Wal-Mart sued for 'all black people must leave' prank -
A black man is suing Wal-Mart for $1 million in damages, claiming he suffered emotional distress while he was shopping at a store in Washington Township, N.J. On March 14, 2010, a voice came over the PA system announcing: “Attention Wal-Mart customers: All black people leave the store now.” A manager quickly took control of the microphone and a 16-year-old boy was later arrested for the prank. Donnell Battie’s lawyers claim the megastore was negligent and reckless in allowing the incident to occur, and that he suffered from a number of psychological disorders as a result.
Walmart At 50: Website Serves As A Forum For Critics Of All Stripes -
Nearly three weeks after Walmart was accused of bribing government officials in Mexico, a new website, Walmart at 50, is airing all manner of grievances about the company. Launched by labor groups Making Change at Walmart and Our Walmart in connection with the company’s 50th anniversary, the site allows anyone with access to a computer to share their own photos, videos and Walmart-related stories. “Change Walmart to Rebuild America!” the site declares.
But while most of the testimonials are what one would expect on a labor organization’s site (Walmart workers and union members deride the company’s low pay and lack of benefits), the site is also peppered with commentary from shoppers griping about prices and critics of goods made overseas — plus plenty of photos of pets and flowers.
Although the activists launched the Walmart at 50 website and the road trip before word of the bribery allegations broke, “[The scandal] affirmed the project in our mind,” Schlademan said.
Along the way, team members have stopped to project their collected videos on the sides of Walmart buildings for as long as store officials have allowed. This weekend, they will work with activist group Walmart Free NYC to broadcast them on the sides of prominent buildings in New York City’s five boroughs. The road trip will hit several more cities before concluding next month in Bentonville, Ark., where Walmart will hold its shareholder meeting.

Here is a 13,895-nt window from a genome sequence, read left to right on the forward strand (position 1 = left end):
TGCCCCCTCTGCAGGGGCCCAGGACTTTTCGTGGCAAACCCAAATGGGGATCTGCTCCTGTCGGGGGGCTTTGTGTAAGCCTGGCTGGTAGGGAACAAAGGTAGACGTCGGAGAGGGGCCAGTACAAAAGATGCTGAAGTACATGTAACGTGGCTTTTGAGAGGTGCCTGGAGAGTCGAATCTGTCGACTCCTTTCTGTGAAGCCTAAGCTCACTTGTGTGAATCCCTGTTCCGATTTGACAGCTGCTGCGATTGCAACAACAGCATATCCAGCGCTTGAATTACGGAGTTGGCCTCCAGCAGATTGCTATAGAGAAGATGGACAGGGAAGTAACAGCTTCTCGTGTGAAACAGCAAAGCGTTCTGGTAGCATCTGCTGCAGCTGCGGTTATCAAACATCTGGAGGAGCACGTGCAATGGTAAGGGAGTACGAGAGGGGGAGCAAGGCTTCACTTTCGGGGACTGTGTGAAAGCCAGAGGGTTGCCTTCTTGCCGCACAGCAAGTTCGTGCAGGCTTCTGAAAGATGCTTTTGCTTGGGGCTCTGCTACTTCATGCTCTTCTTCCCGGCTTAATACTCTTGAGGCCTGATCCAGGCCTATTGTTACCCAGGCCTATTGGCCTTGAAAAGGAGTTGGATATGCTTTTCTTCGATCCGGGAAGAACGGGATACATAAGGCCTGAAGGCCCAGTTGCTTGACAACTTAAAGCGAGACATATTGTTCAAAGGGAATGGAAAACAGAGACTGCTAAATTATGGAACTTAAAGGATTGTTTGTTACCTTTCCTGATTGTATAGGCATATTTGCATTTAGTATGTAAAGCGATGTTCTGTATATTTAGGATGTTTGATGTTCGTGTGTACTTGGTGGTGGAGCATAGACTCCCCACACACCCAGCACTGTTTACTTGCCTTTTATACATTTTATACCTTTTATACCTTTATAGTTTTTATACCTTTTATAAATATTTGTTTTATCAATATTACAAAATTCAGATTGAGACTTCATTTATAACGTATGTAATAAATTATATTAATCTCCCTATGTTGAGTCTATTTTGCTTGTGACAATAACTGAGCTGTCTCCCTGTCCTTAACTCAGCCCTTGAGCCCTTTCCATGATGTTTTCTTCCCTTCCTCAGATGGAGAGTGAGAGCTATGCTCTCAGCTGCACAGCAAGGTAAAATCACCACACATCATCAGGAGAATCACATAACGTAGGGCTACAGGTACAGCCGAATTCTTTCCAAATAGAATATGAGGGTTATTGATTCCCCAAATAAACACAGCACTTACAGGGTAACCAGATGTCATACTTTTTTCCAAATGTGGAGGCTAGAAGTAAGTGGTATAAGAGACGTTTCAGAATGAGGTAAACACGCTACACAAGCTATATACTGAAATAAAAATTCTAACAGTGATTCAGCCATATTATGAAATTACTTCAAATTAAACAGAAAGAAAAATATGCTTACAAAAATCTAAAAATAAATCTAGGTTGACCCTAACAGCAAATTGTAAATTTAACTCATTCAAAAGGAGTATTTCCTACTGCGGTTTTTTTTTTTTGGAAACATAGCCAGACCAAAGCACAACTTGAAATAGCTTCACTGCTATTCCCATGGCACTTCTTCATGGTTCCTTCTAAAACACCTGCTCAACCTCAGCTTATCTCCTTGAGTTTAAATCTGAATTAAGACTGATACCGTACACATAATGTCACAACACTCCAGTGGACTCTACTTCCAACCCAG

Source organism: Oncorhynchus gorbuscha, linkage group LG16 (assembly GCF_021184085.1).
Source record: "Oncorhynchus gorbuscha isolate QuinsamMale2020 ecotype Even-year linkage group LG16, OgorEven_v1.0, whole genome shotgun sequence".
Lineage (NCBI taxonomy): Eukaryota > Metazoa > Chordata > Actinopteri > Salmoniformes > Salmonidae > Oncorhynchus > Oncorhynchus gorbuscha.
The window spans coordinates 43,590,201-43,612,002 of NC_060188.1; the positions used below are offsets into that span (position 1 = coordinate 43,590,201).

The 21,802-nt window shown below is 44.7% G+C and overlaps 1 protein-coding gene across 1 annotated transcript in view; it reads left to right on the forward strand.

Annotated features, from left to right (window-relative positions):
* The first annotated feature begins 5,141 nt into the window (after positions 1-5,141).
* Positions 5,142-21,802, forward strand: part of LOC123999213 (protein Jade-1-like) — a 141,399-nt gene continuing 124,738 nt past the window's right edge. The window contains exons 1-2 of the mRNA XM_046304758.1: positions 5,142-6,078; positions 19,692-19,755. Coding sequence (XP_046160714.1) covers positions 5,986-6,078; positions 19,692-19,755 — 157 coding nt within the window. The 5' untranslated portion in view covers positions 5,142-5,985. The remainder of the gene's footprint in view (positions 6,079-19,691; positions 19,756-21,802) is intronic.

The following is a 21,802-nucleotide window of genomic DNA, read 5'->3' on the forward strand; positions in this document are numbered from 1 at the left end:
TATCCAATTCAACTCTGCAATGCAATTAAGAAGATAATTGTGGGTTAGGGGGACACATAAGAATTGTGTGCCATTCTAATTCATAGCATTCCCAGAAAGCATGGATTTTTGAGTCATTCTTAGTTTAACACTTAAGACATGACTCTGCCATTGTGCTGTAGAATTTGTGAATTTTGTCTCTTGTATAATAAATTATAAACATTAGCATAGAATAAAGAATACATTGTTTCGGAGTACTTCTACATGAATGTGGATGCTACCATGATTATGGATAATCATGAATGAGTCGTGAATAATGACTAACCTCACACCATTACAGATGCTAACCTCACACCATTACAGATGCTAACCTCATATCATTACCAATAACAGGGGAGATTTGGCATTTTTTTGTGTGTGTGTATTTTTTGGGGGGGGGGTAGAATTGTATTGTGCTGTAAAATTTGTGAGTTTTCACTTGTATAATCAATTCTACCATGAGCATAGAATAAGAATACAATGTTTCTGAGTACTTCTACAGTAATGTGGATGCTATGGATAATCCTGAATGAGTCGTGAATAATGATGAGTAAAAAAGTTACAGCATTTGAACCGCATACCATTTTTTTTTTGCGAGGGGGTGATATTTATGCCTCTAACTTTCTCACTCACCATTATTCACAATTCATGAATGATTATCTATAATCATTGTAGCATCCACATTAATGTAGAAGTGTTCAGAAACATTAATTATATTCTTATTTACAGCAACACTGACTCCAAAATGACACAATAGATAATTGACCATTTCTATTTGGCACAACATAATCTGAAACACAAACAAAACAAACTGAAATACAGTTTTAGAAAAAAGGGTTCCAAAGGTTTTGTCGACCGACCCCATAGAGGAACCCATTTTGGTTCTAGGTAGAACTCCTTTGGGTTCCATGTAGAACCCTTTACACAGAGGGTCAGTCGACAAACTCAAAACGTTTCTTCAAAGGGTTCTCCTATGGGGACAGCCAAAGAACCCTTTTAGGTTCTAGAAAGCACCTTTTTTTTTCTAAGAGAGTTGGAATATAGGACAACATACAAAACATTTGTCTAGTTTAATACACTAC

Severe Human Rights Violations at Food Processing Facilities Result in Global Labor Issues for Walmart -
Sign the petition and tell Walmart to address abuses in the supply chain!
Last week thousands of workers at two different Thai food processing facilities protested their extremely poor working conditions. Both facilities, Phattahana Seafood and Vita Food Factory, are suppliers to Walmart stores across the US. Disturbing reports coming out of the region indicate that the questionable treatment of workers extends well-beyond the US border and signals deeper global issues.
Early reports indicate a series of severe human and worker rights violations, including confiscation of passports and conditions that appear to fit the definition of human trafficking and debt bondage.
In response to these egregious violations, Making Change at Walmart sent a letter to Walmart’s Ethical Sourcing director calling for the immediate defense of migrant workers in the food processing facilities. The letter detailed violations being committed by two separate plants, including one fruit (primarily pineapple) processor and one seafood (primarily shrimp) producer. Phattahan Seafood Factory may be holding as many as 2,000 confiscated passports belonging to migrant workers from Myanmar and Cambodia. A number of the workers have started to illegally flee the plant to return to their country despite lack of documentation.
Excerpt from the letter:
As the largest grocer in the world and the largest importer of shrimp in the United States, Walmart has a responsibility to call for an end to this treatment of workers and do more to ensure that this treatment is not occurring in other supplier factories.
Since the release of Walmart’s Global Responsibility Report on Monday, environmental groups have raised questions about a number of items that may have been overlooked in the report. To be sure, these latest accusations fly in the face of claims of responsible and sustainable sourcing.